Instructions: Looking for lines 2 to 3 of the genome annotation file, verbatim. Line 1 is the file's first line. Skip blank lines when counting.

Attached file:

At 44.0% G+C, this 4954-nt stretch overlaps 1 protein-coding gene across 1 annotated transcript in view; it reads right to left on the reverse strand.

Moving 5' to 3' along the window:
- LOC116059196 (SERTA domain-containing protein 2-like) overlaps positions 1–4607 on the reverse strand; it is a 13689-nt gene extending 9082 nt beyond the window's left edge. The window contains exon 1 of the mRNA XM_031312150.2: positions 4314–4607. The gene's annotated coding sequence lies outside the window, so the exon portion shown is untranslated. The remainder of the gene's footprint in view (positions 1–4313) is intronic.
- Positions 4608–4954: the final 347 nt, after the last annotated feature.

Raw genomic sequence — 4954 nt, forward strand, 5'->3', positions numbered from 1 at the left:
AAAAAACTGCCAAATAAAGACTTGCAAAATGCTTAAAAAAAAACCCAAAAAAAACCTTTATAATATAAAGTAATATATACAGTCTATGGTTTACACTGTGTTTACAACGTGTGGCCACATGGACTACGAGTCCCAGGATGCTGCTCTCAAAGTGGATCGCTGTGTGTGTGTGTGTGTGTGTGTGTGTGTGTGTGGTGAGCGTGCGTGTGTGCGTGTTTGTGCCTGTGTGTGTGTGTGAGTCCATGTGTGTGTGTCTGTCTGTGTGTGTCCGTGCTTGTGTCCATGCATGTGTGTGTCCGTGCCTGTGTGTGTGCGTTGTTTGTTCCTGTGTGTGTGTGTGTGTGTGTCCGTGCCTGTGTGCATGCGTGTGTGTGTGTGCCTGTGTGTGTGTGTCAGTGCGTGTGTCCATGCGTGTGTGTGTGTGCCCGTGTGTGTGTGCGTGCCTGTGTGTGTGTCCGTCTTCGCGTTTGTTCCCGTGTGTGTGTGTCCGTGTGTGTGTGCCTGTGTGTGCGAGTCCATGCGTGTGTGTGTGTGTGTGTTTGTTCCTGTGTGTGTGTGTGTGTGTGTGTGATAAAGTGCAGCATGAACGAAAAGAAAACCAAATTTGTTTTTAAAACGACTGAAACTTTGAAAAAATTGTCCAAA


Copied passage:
Moving 5' to 3' along the window:
- LOC116059196 (SERTA domain-containing protein 2-like) overlaps positions 1–4607 on the reverse strand; it is a 13689-nt gene extending 9082 nt beyond the window's left edge. The window contains exon 1 of the mRNA XM_031312150.2: positions 4314–4607. The gene's annotated coding sequence lies outside the window, so the exon portion shown is untranslated. The remainder of the gene's footprint in view (positions 1–4313) is intronic.